Posts Tagged ‘Time’

“It isn’t time”

Zero Hedge hosts a minor masterpiece by ‘Eric A.’ (submitted by Charles Hugh-Smith), orbiting the basic insight that calamity can’t be rushed: ‘A Brief History Of Cycles And Time’ (Part I, Part II). Economic rhythms set their own pace, within which even panic and euphoria are controlled. Why hasn’t the worst yet happened? “It isn’t time.”

So here we are, like those before us, warning of our own Great Depression, of our own World War, or of even larger cycles like the fall of the English, Spanish, or Roman empires. And so far as we can tell, few listen and nothing changes. Why?

Because it isn’t time.

The most remarkable fact — supported by a modest yet buoyant raft of data — is how much lucid anticipation has preceded the ‘shocking’ disasters of the past. It was quite clear what was coming, but that changed nothing, because it wasn’t (yet) time. The trend momentum of the aggregate — the ‘molar’ — is what decides. Beneath the waves are tides.

The conclusion (“make your own lifeboat”) strikes me as weaker than the analysis deserves. That is hardly surprising, since it comes packaged in the genre of financial consultancy rather than metaphysical exploration. It says a great deal about the structure of modernity that our most insightful Cassandras should appear before us as neatly-dressed gentlemen discussing the structure of our pension plans.

May 15, 2013admin 13 Comments »
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Teleology and Camouflage

Life appears to be saturated with purpose. That is why, prior to the Darwinian revolution in biology, it had been the primary provocation for (theological) arguments from design, and previously nourished Aristotelian appeals to final causes (teleology). Even post-Darwin, the biological sciences continue to ask what things are for, and to investigate the strategies that guide them.

This resilience of purposive intelligibility is so marked that a neologism was coined specifically for those phenomena — broadly co-extensive with the field of biological study — that simulate teleology to an extreme degree of approximation. ‘Teleonomy’ is mechanism camouflaged as teleology. The disguise is so profound, widespread, and compelling, that it legitimates the perpetuation of purpose-based descriptions, given only the formal acknowledgement that the terms of their ultimate reducibility are — in principle — understood.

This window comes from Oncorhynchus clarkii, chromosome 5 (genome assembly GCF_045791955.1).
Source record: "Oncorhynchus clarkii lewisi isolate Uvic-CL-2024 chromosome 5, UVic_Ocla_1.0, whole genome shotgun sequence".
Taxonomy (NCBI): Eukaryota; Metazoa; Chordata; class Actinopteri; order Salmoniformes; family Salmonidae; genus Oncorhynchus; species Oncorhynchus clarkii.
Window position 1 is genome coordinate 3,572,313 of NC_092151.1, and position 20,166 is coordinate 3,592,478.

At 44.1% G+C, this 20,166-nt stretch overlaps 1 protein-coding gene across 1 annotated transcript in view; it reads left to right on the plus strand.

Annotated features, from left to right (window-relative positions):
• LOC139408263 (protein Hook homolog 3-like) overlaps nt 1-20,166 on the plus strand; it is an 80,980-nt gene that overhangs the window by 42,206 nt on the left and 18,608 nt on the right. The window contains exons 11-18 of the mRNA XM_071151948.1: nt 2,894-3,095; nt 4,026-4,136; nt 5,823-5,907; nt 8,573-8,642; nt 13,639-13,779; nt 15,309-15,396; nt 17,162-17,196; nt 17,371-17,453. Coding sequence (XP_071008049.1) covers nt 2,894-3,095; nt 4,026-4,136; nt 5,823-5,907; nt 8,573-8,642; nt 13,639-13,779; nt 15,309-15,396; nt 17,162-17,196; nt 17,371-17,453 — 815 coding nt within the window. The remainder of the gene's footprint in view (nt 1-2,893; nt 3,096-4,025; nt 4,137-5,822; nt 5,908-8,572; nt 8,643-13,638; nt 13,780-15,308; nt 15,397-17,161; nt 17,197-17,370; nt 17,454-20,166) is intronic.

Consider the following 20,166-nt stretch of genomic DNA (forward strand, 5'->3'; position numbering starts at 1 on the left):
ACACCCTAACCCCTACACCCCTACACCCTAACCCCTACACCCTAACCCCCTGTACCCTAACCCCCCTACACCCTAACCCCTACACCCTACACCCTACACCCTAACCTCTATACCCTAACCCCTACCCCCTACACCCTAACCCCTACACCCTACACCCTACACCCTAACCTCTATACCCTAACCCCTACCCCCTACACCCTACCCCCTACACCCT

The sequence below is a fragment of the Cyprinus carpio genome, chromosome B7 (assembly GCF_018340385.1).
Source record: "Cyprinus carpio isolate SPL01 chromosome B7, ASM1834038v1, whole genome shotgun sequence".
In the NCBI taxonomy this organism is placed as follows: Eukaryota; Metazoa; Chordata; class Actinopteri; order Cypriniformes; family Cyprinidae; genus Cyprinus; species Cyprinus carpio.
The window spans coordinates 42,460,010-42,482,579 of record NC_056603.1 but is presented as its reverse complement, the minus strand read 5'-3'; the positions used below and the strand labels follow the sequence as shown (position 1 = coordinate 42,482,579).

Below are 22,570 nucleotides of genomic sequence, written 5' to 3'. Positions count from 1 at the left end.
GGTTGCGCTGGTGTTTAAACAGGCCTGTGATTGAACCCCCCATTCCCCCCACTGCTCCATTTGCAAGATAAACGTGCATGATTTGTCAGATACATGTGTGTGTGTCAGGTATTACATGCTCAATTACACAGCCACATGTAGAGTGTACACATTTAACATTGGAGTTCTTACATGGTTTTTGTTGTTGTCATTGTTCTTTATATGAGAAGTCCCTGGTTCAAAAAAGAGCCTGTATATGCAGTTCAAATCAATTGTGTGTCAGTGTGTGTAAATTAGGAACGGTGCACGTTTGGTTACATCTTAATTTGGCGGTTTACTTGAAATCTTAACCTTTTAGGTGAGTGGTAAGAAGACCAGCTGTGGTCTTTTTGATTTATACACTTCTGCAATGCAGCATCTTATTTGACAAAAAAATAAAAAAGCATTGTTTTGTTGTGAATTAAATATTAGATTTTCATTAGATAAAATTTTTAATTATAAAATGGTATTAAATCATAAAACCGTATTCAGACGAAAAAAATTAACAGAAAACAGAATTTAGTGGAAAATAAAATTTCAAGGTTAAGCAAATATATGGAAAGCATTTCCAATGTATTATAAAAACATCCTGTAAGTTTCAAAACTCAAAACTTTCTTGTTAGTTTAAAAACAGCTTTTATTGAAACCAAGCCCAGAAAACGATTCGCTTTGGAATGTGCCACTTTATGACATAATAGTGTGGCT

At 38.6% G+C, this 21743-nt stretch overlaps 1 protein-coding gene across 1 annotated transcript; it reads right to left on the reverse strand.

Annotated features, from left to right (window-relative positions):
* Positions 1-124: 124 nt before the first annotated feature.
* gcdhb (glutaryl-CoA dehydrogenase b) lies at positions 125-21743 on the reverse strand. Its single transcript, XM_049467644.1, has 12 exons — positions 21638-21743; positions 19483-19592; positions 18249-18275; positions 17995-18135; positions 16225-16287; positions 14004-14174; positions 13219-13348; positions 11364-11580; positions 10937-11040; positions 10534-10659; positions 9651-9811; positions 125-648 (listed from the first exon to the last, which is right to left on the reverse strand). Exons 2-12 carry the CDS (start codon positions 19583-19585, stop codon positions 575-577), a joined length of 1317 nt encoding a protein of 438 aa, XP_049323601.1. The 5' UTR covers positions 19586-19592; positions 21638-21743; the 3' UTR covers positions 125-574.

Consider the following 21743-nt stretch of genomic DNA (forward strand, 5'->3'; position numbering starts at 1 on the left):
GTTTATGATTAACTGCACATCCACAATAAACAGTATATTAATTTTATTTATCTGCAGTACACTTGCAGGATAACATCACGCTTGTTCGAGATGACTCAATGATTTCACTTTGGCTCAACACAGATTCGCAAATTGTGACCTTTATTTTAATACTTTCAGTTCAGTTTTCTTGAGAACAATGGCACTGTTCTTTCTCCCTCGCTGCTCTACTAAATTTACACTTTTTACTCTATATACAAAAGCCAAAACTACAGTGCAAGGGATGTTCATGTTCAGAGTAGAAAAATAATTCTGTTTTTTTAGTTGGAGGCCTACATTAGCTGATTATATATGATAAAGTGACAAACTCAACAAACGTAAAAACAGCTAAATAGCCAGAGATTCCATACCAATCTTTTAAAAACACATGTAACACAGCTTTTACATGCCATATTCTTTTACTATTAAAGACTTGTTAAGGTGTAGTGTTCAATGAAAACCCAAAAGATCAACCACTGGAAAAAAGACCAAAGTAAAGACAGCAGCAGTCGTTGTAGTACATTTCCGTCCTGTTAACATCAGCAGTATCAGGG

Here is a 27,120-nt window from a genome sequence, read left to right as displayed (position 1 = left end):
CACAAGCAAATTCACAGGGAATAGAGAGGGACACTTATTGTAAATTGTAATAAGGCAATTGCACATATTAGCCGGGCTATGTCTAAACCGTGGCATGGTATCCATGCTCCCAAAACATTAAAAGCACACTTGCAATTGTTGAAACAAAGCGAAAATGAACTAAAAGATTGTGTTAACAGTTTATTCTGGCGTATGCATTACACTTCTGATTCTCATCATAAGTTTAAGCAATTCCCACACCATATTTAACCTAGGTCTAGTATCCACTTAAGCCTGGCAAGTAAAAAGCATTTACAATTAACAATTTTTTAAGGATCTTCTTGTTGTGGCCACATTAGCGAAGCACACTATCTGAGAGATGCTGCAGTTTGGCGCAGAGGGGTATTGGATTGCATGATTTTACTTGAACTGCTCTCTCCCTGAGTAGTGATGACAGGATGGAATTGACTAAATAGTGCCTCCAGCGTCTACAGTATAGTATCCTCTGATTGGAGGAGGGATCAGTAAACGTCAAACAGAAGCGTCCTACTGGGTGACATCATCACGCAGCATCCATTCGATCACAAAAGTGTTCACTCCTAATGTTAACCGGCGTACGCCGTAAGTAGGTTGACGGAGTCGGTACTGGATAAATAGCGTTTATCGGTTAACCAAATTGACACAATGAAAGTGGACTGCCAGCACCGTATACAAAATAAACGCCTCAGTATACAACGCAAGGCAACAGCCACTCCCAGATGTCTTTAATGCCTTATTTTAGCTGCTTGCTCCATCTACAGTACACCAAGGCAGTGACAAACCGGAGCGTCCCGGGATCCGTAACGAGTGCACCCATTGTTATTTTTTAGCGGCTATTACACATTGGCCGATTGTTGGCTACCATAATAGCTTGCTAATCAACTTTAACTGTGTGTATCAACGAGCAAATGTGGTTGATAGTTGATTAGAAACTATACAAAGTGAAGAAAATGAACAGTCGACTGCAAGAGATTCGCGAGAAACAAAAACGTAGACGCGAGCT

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April 8, 2013admin 20 Comments »
FILED UNDER :Cosmos , Templexity
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What is Philosophy? (Part 1)

The agenda of Outside in is to cajole the new reaction into philosophical exertion. So what is philosophy? The crudest answer to this question is probably the most robust.

Philosophy is any culture’s pole of maximum abstraction, or intrinsically experimental intelligence, expressing the liberation of cognitive capabilities from immediate practical application, and their testing against ‘ultimate’ problems at the horizon of understanding. Historically, it is a distinctive cultural enterprise — and only later an institution — roughly 2,500 years old, and tightly entangled at its origin with the ‘mystical’ or problematic aspect of pagan religions. It was within this primordial matrix that it encountered its most basic and enduring challenge: the edge of time (its nature, limits, and ‘outside’, of which much more later). The earliest philosophers were cognitively self-disciplined — and thus, comparatively, socially unconstrained — pagan mystics, consistently enthralled by the enigma of time.